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Extreme Precipitation in the Gulf of Maine Region: Challenges and Responses

The Gulf of Maine region is experiencing more extreme precipitation events, raising concerns about flooding, damage to infrastructure, increased discharges from combined sewer overflows, and greater stormwater runoff impacts (from eutrophication to waterborne diseases). In combination with warmer temperatures, extreme precipitation events can aggravate spread of diseases such as tick-borne illnesses.

In June 2017, the Climate Network hosted an hour-long session with guest speakers and an overview of resources that the Climate Network has developed to help regional communities get access to sound science to aid in decision-making (e.g., the new Extreme Precipitation in Atlantic Canada website, the Climate Dashboard and the Gulf of Maine Region Climate Impacts and Outlook quarterly).

Two guest presenters–Cliff Sinnott, Executive Director of the Rockingham County Planning Commission in New Hampshire, and Rob Capozi, Adaptation Specialist with the New Brunswick Climate Change Secretariat, shared innovative approaches that their jurisdictions are taking to address this challenge.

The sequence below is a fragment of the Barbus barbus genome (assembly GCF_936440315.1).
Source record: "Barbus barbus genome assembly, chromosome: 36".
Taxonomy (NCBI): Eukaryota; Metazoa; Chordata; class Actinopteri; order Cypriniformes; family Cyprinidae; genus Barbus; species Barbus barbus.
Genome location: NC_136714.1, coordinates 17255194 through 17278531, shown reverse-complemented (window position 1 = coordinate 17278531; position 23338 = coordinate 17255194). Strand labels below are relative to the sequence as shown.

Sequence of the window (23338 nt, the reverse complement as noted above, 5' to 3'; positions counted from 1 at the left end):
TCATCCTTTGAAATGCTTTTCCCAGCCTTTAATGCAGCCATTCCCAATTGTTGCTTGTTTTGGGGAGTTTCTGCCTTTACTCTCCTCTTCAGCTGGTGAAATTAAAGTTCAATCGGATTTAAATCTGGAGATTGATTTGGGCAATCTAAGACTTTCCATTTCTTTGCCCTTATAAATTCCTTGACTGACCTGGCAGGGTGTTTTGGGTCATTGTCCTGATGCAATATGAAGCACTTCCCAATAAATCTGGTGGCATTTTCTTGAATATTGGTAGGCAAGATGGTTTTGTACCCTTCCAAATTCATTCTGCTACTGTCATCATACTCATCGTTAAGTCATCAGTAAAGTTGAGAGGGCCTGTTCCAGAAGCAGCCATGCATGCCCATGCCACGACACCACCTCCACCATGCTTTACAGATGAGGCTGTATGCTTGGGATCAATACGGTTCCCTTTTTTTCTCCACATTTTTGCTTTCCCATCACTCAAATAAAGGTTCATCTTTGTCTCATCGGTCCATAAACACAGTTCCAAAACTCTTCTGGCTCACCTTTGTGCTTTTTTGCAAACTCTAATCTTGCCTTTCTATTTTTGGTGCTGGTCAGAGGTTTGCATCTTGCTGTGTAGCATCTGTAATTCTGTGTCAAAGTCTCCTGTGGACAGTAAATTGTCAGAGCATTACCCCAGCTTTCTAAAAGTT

To view the video of this session, click here


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  • Precipitation from extreme events in the GOM region has increased 74 percent since 1958 (NOAA).
  • Extreme weather already poses economic and ecological challenges, and these events are expected to grow more frequent in coming decades, with precipitation increasing 5-9 percent (IPCC 2013).

Credit: Sherry Godlewski

  • By 2050, climate scientists project a more rapid increase of 2.5 to 3.5°C (4.5 to 6.3° F) in regional air temperature (IPCC 2013).
  • Temperatures in the Gulf of Maine have risen much more in recent decades than many other coastal waters around the world, and a 2012 "heat wave" in sea surface temperatures had damaging economic impacts.

Projected Temperature Changes in the Gulf of Maine Region by the 2050s (°C.), reflecting the most recent IPCC models (Credit: Adam Fenech, UPEI Climate Lab)

What’s Climate Change and What’s Just the Weather?

This one-minute animation by Ole Christoffer Haga, produced by Teddy TV for the Norwegian Broadcasting Corporation, clearly and humorously illustrates the difference between long-term climate trends and variable weather patterns.